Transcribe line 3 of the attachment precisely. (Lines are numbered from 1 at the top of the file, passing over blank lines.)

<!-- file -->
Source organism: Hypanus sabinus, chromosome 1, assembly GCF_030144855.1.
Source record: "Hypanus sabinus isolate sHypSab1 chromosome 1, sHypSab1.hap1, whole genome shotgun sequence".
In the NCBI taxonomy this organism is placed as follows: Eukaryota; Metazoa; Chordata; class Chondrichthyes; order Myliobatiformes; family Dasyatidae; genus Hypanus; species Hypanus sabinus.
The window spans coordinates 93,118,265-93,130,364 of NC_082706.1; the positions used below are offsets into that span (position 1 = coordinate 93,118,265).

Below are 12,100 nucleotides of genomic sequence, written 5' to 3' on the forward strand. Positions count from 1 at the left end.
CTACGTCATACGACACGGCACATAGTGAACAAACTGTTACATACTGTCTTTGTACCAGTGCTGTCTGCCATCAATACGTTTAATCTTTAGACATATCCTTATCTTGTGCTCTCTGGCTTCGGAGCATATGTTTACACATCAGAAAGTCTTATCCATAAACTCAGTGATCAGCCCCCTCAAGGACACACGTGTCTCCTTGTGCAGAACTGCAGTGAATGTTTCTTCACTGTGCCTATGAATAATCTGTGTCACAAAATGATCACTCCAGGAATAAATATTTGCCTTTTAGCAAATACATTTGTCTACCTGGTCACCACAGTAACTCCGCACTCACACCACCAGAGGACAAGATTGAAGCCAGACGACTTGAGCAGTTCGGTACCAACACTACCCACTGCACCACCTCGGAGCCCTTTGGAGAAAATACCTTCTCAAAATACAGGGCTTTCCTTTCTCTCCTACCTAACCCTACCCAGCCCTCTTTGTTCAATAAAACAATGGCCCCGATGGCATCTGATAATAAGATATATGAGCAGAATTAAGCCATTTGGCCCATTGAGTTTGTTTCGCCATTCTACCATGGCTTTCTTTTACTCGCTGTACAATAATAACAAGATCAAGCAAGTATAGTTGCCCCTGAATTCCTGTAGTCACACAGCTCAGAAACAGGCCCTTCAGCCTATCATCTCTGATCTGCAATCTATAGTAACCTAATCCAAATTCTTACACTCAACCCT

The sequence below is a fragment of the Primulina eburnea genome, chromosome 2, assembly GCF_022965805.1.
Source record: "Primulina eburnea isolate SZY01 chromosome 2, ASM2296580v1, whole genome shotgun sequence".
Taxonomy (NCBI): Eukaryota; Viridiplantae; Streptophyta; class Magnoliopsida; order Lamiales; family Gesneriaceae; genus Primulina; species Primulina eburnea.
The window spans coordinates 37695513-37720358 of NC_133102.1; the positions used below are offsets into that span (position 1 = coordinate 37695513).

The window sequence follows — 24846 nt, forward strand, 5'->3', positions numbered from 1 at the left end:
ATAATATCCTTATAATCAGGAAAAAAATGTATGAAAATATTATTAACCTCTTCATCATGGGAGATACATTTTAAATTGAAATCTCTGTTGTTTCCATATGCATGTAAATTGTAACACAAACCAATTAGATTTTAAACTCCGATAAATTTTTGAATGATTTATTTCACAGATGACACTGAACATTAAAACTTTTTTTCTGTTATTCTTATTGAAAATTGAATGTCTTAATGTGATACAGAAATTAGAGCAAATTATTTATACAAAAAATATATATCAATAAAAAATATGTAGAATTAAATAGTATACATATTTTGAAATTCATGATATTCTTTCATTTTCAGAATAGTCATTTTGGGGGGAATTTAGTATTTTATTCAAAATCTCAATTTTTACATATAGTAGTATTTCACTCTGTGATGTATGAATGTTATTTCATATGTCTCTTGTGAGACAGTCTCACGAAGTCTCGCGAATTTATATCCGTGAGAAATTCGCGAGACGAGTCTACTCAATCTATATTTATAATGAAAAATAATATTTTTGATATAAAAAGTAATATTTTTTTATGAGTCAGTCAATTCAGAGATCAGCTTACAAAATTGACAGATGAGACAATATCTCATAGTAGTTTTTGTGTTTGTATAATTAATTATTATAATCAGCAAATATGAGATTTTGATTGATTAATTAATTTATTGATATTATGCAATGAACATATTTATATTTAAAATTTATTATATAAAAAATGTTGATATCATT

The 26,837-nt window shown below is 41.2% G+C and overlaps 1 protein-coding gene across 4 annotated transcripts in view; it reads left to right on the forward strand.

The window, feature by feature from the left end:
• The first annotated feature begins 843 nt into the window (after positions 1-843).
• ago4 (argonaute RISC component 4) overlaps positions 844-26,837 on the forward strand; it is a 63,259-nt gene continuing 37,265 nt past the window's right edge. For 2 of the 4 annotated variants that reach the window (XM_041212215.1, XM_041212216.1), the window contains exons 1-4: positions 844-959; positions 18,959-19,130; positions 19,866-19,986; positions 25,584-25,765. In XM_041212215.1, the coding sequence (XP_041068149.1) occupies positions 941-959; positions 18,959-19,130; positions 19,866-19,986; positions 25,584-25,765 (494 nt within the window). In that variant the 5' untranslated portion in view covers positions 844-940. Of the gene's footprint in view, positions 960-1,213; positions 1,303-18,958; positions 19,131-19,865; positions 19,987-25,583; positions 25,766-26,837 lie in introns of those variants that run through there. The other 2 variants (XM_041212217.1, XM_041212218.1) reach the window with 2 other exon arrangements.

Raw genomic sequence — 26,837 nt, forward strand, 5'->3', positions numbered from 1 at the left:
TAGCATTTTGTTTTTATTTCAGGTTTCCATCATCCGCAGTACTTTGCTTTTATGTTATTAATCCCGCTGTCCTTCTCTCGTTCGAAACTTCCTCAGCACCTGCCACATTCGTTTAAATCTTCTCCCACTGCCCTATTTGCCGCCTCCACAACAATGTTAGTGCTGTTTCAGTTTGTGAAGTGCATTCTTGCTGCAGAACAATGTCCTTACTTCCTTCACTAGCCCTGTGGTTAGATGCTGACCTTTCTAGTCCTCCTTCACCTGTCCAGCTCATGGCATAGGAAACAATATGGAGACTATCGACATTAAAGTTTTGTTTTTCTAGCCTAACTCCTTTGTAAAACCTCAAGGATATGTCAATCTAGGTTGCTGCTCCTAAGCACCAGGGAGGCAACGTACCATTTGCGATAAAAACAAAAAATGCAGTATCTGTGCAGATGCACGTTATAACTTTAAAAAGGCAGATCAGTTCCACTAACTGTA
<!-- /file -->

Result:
In the NCBI taxonomy this organism is placed as follows: Eukaryota; Metazoa; Chordata; class Chondrichthyes; order Myliobatiformes; family Dasyatidae; genus Hypanus; species Hypanus sabinus.